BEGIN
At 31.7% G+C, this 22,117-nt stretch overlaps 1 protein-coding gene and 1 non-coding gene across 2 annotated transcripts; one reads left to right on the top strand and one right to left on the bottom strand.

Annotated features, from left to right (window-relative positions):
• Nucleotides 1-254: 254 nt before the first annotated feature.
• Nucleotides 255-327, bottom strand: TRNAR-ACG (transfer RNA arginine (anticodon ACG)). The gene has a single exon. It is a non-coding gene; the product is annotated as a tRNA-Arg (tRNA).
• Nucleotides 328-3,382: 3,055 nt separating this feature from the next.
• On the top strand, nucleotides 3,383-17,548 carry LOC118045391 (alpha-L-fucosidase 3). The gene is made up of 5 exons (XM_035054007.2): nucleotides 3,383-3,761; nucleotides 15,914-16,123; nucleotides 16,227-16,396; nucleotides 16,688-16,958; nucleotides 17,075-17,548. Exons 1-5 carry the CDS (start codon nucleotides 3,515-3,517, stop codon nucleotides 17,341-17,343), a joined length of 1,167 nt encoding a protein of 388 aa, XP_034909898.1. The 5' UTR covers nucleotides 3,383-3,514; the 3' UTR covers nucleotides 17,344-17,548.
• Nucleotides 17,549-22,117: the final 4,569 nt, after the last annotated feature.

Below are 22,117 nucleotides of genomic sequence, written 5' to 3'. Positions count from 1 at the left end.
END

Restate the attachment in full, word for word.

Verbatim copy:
At 31.7% G+C, this 22,117-nt stretch overlaps 1 protein-coding gene and 1 non-coding gene across 2 annotated transcripts; one reads left to right on the top strand and one right to left on the bottom strand.

Annotated features, from left to right (window-relative positions):
• Nucleotides 1-254: 254 nt before the first annotated feature.
• Nucleotides 255-327, bottom strand: TRNAR-ACG (transfer RNA arginine (anticodon ACG)). The gene has a single exon. It is a non-coding gene; the product is annotated as a tRNA-Arg (tRNA).
• Nucleotides 328-3,382: 3,055 nt separating this feature from the next.
• On the top strand, nucleotides 3,383-17,548 carry LOC118045391 (alpha-L-fucosidase 3). The gene is made up of 5 exons (XM_035054007.2): nucleotides 3,383-3,761; nucleotides 15,914-16,123; nucleotides 16,227-16,396; nucleotides 16,688-16,958; nucleotides 17,075-17,548. Exons 1-5 carry the CDS (start codon nucleotides 3,515-3,517, stop codon nucleotides 17,341-17,343), a joined length of 1,167 nt encoding a protein of 388 aa, XP_034909898.1. The 5' UTR covers nucleotides 3,383-3,514; the 3' UTR covers nucleotides 17,344-17,548.
• Nucleotides 17,549-22,117: the final 4,569 nt, after the last annotated feature.

Below are 22,117 nucleotides of genomic sequence, written 5' to 3'. Positions count from 1 at the left end.